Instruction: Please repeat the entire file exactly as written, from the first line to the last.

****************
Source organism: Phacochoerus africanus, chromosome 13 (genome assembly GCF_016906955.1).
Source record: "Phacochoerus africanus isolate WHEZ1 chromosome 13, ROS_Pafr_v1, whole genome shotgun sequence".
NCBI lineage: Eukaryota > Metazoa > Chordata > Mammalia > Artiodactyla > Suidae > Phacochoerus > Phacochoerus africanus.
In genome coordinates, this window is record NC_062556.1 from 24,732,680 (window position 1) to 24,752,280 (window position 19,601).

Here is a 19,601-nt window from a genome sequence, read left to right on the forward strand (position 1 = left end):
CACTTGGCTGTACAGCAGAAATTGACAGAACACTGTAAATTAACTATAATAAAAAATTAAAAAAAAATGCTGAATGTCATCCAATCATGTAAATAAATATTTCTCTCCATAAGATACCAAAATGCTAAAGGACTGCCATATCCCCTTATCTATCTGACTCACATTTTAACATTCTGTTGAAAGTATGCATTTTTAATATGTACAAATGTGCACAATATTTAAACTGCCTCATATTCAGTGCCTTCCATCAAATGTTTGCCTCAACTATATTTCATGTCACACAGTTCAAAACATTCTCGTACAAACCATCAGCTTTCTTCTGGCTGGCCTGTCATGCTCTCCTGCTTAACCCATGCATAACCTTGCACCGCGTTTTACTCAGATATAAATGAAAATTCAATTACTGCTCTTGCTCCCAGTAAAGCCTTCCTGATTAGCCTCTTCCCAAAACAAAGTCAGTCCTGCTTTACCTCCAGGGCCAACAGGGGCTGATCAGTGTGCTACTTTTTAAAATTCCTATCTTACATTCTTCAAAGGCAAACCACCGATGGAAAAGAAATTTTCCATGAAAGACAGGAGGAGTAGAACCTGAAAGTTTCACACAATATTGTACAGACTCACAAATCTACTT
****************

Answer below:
Source organism: Phacochoerus africanus, chromosome 13 (genome assembly GCF_016906955.1).
Source record: "Phacochoerus africanus isolate WHEZ1 chromosome 13, ROS_Pafr_v1, whole genome shotgun sequence".
NCBI lineage: Eukaryota > Metazoa > Chordata > Mammalia > Artiodactyla > Suidae > Phacochoerus > Phacochoerus africanus.
In genome coordinates, this window is record NC_062556.1 from 24,732,680 (window position 1) to 24,752,280 (window position 19,601).

Here is a 19,601-nt window from a genome sequence, read left to right on the forward strand (position 1 = left end):
CACTTGGCTGTACAGCAGAAATTGACAGAACACTGTAAATTAACTATAATAAAAAATTAAAAAAAAATGCTGAATGTCATCCAATCATGTAAATAAATATTTCTCTCCATAAGATACCAAAATGCTAAAGGACTGCCATATCCCCTTATCTATCTGACTCACATTTTAACATTCTGTTGAAAGTATGCATTTTTAATATGTACAAATGTGCACAATATTTAAACTGCCTCATATTCAGTGCCTTCCATCAAATGTTTGCCTCAACTATATTTCATGTCACACAGTTCAAAACATTCTCGTACAAACCATCAGCTTTCTTCTGGCTGGCCTGTCATGCTCTCCTGCTTAACCCATGCATAACCTTGCACCGCGTTTTACTCAGATATAAATGAAAATTCAATTACTGCTCTTGCTCCCAGTAAAGCCTTCCTGATTAGCCTCTTCCCAAAACAAAGTCAGTCCTGCTTTACCTCCAGGGCCAACAGGGGCTGATCAGTGTGCTACTTTTTAAAATTCCTATCTTACATTCTTCAAAGGCAAACCACCGATGGAAAAGAAATTTTCCATGAAAGACAGGAGGAGTAGAACCTGAAAGTTTCACACAATATTGTACAGACTCACAAATCTACTT